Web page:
There is a problem in corporate communication. Is there a problem in your corporate communication?
Employee communication pros know that their most powerful messengers are the top executives. Employees need to hear these people discuss the strategies they advocate, and see them model the culture change they seek.
But their colleagues in executive communication are charged with helping the bosses reach strategic external audiences from a credible thought leadership platform. Asking them to put their energies toward internal communication is askiing them to set aside their endless task to work on a thankless one.
Something’s got to give. That starts in Chicago, in May.
Determined executive communication pros and employee communication pros are getting together so they can get it together to help their c-suite execs and other top lieutenants reach employees—strategically, credibly, regularly, efficiently and meaningfully.
They’re meeting May 9-10 at Conagra Brands, a company whose CEO has driven profound culture change over the last several years with the communication counsel of our hosts, chief communications officer Jon Harris and internal communications director Melissa Dinslage.
They’re hearing from communication superstars: Mark Dollins, whose employee and leader communications strategies drove measurable engagement, lowered attrition and enabled historic business performance in the largest industrial merger in history—DuPont’s $130-billion union with Dow. Angela Sinickas, a pioneer of internal communication measurement, will discuss how to evaluate the success of leader communications. And Sharon McIntosh, whose work in internal communications at Waste Management, Sears and PepsiCo has given her a vision for which leaders need to be involved in internal communications—and just how, and just when.
And most importantly, they’re meeting with one another.
If you join them, you will learn, through moderated group discussions led by participants sharing their own ideas and baring their own problems:
- How to integrate exec comms and internal comms strategies.
- Employee activism: What your leader needs to do about it now.
- The best bang-for-the-buck in internal exec comms vehicles.
- How to coach executives in dealing with internal audiences, so their interactions don’t (as they sometimes do) do more harm than good.
- Upward communication: How to help execs do more than appear to listen—but actually hear, and respond.
- How to transform internal exec comms from a series of chores into a sustainable process.
- And how to show executives the impact they’re having with employees, so they’re motivated to continue investing their time and their effort and their best selves.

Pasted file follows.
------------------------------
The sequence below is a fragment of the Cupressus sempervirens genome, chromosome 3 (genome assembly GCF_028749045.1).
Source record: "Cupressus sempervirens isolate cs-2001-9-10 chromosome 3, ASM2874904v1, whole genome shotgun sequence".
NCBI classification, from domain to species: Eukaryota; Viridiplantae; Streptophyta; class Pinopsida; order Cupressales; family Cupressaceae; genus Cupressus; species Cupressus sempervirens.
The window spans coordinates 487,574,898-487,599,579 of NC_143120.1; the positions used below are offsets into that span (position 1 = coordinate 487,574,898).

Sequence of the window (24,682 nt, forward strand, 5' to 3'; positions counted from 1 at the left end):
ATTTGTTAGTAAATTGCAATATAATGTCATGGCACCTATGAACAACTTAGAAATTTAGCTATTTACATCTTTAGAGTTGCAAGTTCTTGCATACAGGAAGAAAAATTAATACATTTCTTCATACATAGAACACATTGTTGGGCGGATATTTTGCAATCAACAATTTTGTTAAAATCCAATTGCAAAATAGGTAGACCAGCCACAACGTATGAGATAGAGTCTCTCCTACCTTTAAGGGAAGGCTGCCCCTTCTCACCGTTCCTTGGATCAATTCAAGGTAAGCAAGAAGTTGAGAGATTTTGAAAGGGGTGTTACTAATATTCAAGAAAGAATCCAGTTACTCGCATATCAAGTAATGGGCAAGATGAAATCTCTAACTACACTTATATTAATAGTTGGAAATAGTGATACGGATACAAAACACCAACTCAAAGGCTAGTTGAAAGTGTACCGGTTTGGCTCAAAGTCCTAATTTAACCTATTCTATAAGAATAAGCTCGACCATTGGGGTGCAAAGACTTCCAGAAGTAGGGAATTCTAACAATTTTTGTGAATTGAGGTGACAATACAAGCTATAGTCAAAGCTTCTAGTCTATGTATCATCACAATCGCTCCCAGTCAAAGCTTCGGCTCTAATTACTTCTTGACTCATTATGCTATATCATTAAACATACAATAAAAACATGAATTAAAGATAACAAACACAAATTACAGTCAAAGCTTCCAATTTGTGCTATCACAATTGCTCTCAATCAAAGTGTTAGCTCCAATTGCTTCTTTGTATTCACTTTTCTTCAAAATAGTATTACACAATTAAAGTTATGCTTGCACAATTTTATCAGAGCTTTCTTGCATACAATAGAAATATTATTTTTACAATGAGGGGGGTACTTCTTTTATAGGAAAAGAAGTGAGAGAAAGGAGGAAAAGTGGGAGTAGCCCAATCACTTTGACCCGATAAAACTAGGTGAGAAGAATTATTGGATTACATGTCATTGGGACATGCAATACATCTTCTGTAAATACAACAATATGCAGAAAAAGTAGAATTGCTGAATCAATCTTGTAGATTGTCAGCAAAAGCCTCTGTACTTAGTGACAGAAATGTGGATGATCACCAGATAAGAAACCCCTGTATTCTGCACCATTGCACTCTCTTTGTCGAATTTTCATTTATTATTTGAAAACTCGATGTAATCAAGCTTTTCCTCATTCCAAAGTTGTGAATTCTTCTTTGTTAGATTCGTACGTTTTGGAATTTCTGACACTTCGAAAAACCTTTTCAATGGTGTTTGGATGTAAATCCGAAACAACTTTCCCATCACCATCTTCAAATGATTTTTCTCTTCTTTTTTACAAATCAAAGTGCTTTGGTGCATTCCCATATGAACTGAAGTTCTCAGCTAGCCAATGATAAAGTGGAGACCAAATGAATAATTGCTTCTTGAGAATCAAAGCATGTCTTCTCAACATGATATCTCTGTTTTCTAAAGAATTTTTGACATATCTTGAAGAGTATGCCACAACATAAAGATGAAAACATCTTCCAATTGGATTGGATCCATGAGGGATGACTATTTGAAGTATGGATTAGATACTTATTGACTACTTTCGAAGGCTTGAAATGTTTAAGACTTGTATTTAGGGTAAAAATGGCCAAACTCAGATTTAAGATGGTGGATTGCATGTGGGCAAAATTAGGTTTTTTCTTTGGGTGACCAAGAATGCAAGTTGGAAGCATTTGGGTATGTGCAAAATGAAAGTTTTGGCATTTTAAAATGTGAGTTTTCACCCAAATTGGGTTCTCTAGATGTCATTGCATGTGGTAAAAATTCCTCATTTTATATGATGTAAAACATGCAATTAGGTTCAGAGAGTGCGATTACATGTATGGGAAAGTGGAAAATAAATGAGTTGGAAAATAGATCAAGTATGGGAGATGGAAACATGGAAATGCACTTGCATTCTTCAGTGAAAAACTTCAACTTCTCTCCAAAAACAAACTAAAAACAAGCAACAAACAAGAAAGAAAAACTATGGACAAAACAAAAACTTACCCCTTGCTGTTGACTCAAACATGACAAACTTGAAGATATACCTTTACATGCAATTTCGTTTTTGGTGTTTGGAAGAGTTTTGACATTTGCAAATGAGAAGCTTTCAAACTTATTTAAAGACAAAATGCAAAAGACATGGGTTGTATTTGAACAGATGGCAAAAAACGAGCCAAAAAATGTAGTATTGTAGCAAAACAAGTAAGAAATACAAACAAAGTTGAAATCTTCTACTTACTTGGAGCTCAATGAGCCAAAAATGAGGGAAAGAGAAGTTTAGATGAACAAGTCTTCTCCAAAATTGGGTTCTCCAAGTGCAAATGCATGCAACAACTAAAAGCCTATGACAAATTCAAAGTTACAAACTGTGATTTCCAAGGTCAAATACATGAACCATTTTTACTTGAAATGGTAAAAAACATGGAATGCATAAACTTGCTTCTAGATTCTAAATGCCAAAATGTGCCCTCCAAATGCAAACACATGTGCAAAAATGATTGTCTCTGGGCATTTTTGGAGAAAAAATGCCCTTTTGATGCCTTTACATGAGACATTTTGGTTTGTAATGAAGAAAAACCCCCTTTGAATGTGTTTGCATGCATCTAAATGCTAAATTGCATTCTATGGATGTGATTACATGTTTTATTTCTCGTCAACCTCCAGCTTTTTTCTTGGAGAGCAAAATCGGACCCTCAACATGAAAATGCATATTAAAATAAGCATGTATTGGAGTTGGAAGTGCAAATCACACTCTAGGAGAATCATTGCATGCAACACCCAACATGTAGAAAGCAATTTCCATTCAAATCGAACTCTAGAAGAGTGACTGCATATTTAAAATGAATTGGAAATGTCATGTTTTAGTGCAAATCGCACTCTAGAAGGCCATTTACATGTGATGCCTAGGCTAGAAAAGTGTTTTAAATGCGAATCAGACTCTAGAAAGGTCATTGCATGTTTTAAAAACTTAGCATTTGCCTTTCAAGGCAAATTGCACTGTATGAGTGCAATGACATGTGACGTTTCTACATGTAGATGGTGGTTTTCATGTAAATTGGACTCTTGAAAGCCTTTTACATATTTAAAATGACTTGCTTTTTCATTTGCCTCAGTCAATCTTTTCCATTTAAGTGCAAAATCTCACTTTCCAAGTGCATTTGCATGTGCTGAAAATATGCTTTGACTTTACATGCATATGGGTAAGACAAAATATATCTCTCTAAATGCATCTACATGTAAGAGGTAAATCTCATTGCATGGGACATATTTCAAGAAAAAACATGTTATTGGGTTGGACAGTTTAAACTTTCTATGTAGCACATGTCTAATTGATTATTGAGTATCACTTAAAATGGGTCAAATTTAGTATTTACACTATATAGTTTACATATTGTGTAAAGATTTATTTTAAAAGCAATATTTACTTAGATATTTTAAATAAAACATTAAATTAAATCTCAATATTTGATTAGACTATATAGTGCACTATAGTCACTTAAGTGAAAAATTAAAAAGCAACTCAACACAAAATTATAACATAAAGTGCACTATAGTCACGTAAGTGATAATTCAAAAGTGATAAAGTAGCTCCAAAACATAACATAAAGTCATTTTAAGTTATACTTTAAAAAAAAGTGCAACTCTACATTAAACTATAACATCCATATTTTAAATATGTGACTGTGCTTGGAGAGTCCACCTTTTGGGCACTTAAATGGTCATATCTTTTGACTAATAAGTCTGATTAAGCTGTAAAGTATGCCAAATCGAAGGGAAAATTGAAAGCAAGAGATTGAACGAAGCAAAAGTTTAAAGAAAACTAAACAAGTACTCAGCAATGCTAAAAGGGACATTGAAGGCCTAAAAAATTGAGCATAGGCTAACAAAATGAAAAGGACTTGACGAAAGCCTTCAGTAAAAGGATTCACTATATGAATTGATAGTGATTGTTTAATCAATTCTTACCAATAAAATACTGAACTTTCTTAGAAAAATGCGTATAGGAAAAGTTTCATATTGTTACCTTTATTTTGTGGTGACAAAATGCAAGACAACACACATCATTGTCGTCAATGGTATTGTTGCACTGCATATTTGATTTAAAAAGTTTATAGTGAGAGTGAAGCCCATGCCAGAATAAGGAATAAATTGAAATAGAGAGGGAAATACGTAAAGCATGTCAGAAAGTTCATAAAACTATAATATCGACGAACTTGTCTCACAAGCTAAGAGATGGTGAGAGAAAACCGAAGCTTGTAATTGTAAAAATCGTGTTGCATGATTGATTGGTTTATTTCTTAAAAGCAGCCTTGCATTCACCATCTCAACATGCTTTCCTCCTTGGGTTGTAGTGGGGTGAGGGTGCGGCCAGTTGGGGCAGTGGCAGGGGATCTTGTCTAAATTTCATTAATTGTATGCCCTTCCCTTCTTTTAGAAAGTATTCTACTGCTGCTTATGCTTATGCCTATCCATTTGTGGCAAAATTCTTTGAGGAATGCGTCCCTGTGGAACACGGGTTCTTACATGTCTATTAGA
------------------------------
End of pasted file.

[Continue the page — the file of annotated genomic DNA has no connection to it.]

Anything—and everything—you want or need to know, you’ll have a chance to find out in this intimate setting, through this rigorous agenda, in an environment of total trust and confidentiality.
This is a meeting that could change your company. This is a meeting that could change your career.
To make sure everyone has a chance to participate, attendance is capped at 20.
The cost for Leadership Communication Days—Employee Communication Summit is $1,995. Members of the Professional Speechwriters Association receive 25% off.
And participants who wish to bring a colleague to the Summit to work things out together—we'd like to encourage that idea, by letting the colleague in at a 25% discount.
Register now to reserve your seat.
Each day of Leadership Communication Days—Employee Communication Summit runs from 9am-5pm at Conagra Brands headquarters in the Merchandise Mart—222 Merchandise Mart Plaza, Chicago, IL 60654. The agenda will be built a little less than a month before the event, based on what participants tell us they wish to discuss.
We recommend the Holiday Inn Chicago-Mart Plaza River North, conveniently linked by skybridge to the Merchandise Mart.
What Past Participants Say About Leadership Communication Days
Participants leave Leadership Communication Days refreshed, determined and relieved to know they are not alone:
“You had a deft touch with the agenda, giving us the right mix of strategic, tactical and entertaining elements. Most of all, you knew when to let us run with the dialogue ... and when to rein us in. Good people.” —Michael Tysarczyk, SVP and Director, Executive Communications, RBS Citizens Bank
“I came home with new ideas, new colleagues and friends, totally geeked for what's next.” —Jim Reische, Vice President for Communications, Grinnell College
“My poor boss is about to discover that the only thing worse than when I’m overworked,” said Airbus exec comms pro Jacqueline Martinez-De Rosso, “is when I’m over-enthusiastic!”
“I can't overstate how much I enjoyed last week's gathering, and really hope to keep the conversation going. I left with lots of new knowledge and even more inspiration and motivation.” —Jim Nichols, Senior Strategist, Executive Communications, University Hospitals
“That much fun at a conference really shouldn’t be legal.” —Josh Piven, Senior Writer to the Provost, University of Pennsylvania
“Leadership Communication Days continues to be my favorite—and the most valuable—conference I attend. … After seven of these conferences, I'm already looking forward to next year with great anticipation to see what it will bring." —Boe Workman, Director, CEO Communications, AARP
“I had a great time at the soirée—as the only one of 106,000 employees who does what I do, it's certainly great to commiserate and swap war stories with some similarly demented practitioners of mercenary wordcraft. Seems I'm not (that) crazy after all.” —Scott Sandman, Leadership Communications, IEEE
And Cheri Bustos attended the very first Leadership Communication Days, as VP of public relations/communications at Iowa Health Systems. “I am inspired by all of you,” she said. Apparently so. She’s a rising star in the U.S. House of Representatives.